There are a million definitions of the word branding, each one trying to emphasise its importance. Kotler and Keller (2015) defined branding as endowing products and services with the power of a brand. Jay Baer expressed it as the art of aligning what you want people to think about your brand with what people actually do think about your brand. Lisa Buyer identified it as being more than a name and symbol. She further elaborated that a brand is created and influenced by people, visuals, culture, style, perception, and so much more, especially social media. All these definitions are rooted in its history which is attributed to have begun with the practice of branding livestock to show ownership in ancient Egypt around 2,700BCE (Saif and Owais, 2007), but modern day marketers use to convey a promise.

Likened to a conversation, branding always involve two active participants. The listener and the narrator, and the focal point is always about the brand being narrated. As stereotyped as the word is, branding is one of those concepts that is still a bit vague and get quickly confusing, even for experts of the field. Yet, we are surrounded by numerous brand every minute and each calling for our attention with a promise expected to stand them out. A perfect example is Pepsi and Coca-Cola which is said to taste very similar, but for some certain reason, people perceive them different all because of the different defining promise attached to each of them over time. Though a product can look the same, or even replicated (e.g. Instagram introducing insta-stories in 2017 a feature which is a direct replica from Snapchat). But though replicated, can still be carved out as unique because of the defining promise of that brand and the combination of physical and emotional cues they have associated with their name, logo, visual identity, or even the message communicated.



Firstly, understand that branding is a continuous process. Hence, defining your brand is like a journey of business self-discovery. To get started, you need to have:

  • A product or service to render,
  • A vision backing up your existence, and
  • A unique selling proposition (USP).

To achieve these three key tasks, you need to dive into research. Analyse your target market, learn their needs, habits and desires. Never rely on what you think they want, this is often the biggest mistake in branding.

Once you’ve defined your brand, you need to communicate who you’ve defined yourself to be with the objective to attract and retail loyal customers. This can be a daunting task, but a good place to start is by creating your visual identity. As Annie Crawford explains, it is hard to shake a bad first impression. Princeton researchers found that within 0.1 seconds, people form judgments about the likeability, trustworthiness, competence, attractiveness and aggressiveness of faces in photos they were shown (Janine and Alexander, 2006). Imagine what judgement people form about your brand within the first 0.1 second of exposure to your visual identity. Analysing this reaction time, marketing expert Leonard Kim stated,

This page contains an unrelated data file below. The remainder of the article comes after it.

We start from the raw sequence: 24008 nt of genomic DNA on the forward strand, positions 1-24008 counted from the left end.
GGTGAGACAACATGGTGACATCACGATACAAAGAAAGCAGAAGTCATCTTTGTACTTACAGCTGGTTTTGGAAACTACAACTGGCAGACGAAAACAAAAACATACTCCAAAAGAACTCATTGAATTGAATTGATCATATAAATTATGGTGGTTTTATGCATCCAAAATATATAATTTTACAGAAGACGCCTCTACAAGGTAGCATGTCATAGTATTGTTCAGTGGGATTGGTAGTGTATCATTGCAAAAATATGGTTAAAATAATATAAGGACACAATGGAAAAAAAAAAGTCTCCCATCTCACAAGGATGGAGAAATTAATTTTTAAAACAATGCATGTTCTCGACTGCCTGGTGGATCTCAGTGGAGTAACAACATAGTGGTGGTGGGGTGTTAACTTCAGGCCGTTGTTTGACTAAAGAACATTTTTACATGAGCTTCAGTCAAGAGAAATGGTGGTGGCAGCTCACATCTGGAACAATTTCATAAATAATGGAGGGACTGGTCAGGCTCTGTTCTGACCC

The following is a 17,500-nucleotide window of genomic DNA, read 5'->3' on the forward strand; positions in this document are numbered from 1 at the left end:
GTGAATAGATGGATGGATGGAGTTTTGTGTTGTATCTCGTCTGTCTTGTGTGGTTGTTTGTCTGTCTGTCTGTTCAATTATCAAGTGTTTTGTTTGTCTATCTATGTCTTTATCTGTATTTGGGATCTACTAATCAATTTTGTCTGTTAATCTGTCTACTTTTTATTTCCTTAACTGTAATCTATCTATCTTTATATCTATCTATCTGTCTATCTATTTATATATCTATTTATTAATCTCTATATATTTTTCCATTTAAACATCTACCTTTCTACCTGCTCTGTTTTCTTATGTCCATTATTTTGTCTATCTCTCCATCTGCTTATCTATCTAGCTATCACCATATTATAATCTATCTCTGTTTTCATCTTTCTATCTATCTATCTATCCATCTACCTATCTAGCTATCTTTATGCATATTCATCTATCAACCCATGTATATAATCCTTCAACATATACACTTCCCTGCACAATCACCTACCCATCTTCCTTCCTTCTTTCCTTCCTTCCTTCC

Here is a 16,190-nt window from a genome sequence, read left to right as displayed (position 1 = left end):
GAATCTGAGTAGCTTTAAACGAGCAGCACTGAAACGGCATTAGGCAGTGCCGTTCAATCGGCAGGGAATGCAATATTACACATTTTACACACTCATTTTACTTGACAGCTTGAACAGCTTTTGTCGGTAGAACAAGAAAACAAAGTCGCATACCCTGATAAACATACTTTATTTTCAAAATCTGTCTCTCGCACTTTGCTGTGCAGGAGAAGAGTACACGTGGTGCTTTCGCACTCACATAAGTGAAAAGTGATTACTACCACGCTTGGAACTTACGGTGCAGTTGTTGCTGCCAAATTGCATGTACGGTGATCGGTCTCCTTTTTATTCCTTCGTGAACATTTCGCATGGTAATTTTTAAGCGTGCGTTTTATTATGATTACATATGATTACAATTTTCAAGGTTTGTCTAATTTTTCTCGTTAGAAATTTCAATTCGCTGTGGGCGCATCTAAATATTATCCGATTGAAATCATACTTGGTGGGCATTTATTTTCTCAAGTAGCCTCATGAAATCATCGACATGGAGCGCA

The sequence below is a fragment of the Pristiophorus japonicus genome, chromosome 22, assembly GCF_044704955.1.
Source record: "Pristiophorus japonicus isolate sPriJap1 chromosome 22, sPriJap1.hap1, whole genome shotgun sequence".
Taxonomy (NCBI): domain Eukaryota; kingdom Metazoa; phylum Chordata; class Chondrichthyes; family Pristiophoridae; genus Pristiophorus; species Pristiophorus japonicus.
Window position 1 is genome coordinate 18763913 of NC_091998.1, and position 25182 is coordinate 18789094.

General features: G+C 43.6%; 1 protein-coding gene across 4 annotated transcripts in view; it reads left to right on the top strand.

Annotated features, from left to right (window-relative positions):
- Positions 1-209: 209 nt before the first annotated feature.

you need a clean and crisp visual representation of your brand otherwise, people may associate your brand with being cheap, unreliable, or even untrustworthy (Annie Crawford, 2018).

A visual Identity by definition is the “visible element of a brand, such as colour, form, and shape, which encapsulate and convey the symbolic meanings that cannot be imparted through words alone” (Business Dictionary). Most often, a logo is regarded as the epicentre of a visual identity and this is one of the most valuable communication asset of your brand.

Another step to building your brand is to create a ‘voice’ which is known as verbal communication. How you answer client phone calls, the tone of your voice when speaking to clients, your choice of words, etc. should all come together to enforce your brand rather than invalidate it. Business dictionary defined verbal communication as the “sharing of information between individuals by using speech” which lumen extends to include written communications also. Some people even call it the “language” of your brand. In the present age of the social media your brand can go viral for communicating an unintended message that does not align with you or what customers should perceive. A recent example is the back lash H&M received earlier this year over a hoodie with the phrase “the coolest monkey in the jungle” which was modelled by a black young boy. This action was tagged by the general public as an attempt by H&M to promote racism. That’s how important the verbal communication of your brand is.

Understanding branding is an extensive topic, but in order to restrict this article to a 3 minute read, here are more insightful aspect of branding you can explore to shape or create the brand aura you want your customers and the rest of the world to associate you with.

  • Advertising
  • Marketing
  • In-store experience
  • Pricing
  • Social media engagement
  • Feedback system

Final thoughts, whether a multi-national, local business or start-up, branding is that x-factor you can’t do without. On the long run, it largely influences your profit margin. If you strip away all the hype, noise, and marketing, all you’re left with is your brand, not the product, so make it count.